Jennite

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Jennite
Jennite CSH 3D Crystal Structure RasMol.gif
Crystal structure of jennite: elementary unit cell viewed in 3D
General
Category Silicate mineral
Formula
(repeating unit)
Ca9Si6O18(OH)6·8H2O
Strunz classification 09.DG.20
Crystal symmetry Triclinic, pinacoidal
H-M symbol: (1)
Space group: P1
Unit cell a = 10.56 Å, b = 7.25 Å, c = 10.81 Å; α = 99.7°, β = 97.67°, γ = 110.07°; Z=1
Identification
Formula mass 1063 g/mol
Color White
Crystal habit Blade shaped crystals, fibrous aggregates, platy - sheet forms
Crystal system Triclinic
Cleavage Distinct on [001]
Mohs scale hardness 3.5
Luster Vitreous (glassy)
Streak White
Diaphaneity Transparent to translucent
Density 2.32 – 2.33
Optical properties Biaxial (-)
Refractive index nα = 1.548 - 1.552 nβ = 1.562 - 1.564 nγ = 1.570 - 1.571
Birefringence δ = 0.022
2V angle Measured: 74°
Ultraviolet fluorescence Weak white
References [1][2][3][4]

Jennite is a calcium silicate hydrate mineral of general chemical formula: Ca9Si6O18(OH)6·8H2O.

Jennite occurs as an alteration mineral in metamorphosed limestone and skarn.[2] It typically occurs as vein and open space fillings as a late mineral phase.[4] It also occurs in hydrated cement paste.

A first specimen of jennite found in 1966 at the Crestmore quarries (Crestmore, Riverside County, California, USA) was analysed and identified as a new mineral by Carpenter in 1966 (Carpenter, 1966). They named it in honour of its discoverer: Clarence Marvin Jenni (1896–1973) director of the Geological Museum at the University of Missouri.[2]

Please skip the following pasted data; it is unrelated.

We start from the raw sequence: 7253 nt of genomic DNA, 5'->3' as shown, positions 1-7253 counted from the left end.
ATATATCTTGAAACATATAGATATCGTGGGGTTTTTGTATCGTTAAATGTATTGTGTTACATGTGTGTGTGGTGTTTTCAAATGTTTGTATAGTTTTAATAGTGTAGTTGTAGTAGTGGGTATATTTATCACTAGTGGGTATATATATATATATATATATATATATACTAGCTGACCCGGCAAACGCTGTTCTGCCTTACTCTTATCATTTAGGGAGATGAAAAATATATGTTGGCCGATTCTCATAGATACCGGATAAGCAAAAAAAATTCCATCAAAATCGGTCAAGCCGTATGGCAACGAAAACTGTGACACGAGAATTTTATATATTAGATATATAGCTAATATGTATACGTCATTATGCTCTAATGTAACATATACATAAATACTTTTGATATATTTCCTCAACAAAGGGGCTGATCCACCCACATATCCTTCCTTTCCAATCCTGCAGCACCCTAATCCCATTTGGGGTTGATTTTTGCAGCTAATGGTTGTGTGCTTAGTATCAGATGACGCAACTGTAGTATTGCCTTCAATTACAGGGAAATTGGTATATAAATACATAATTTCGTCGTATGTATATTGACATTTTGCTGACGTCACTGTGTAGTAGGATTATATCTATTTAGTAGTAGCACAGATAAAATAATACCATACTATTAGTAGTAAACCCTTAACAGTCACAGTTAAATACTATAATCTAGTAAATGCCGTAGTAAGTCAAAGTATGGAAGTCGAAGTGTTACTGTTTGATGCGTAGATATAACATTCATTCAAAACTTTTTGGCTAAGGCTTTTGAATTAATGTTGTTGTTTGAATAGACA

In contrast to the first analysis made by Carpenter, jennite does not contain appreciable amount of sodium when the Crestmore specimen was reexamined (Gard, 1977).

The structure of jennite is made of three distinct modules: ribbons of edge-sharing calcium octahedra, silicate chains of wollastonite-type running along the b axis, and additional calcium octahedra on inversion centers. The hydroxyl groups are bonded to three calcium cations while no SiOH groups are observed (Bonaccorsi, 2004).

Jennite transforms to metajennite at 70 – 90 °C by losing four water molecules (Gard, 1977).

See also[edit]

References[edit]

Notes
Bibliography
  • Abdul-Jaber, Q.H.; Khoury, H. (1998), "Unusual mineralisation in the Maqarin Area (North Jordan) and the occurrence of some rare minerals in the marbles and the weathered rocks", Neues Jahrb. Geol. Paläontol. Abh. 208: 603–629 
  • Carpenter, A.B.; Chalmers, R.A.; Gard, J.A.; Speakman, K.; Taylor, H.F.W. (1966), "Jennite, a new mineral", American Mineralogist 51: 56–74, retrieved 2009-02-04 
  • Gard, J.A.; Taylor, H.F.W.; Cliff, G.; Lorimer, G.W. (1977), "A reexamination of jennite", American Mineralogist 62: 365–368, retrieved 2009-02-04 

Further reading[edit]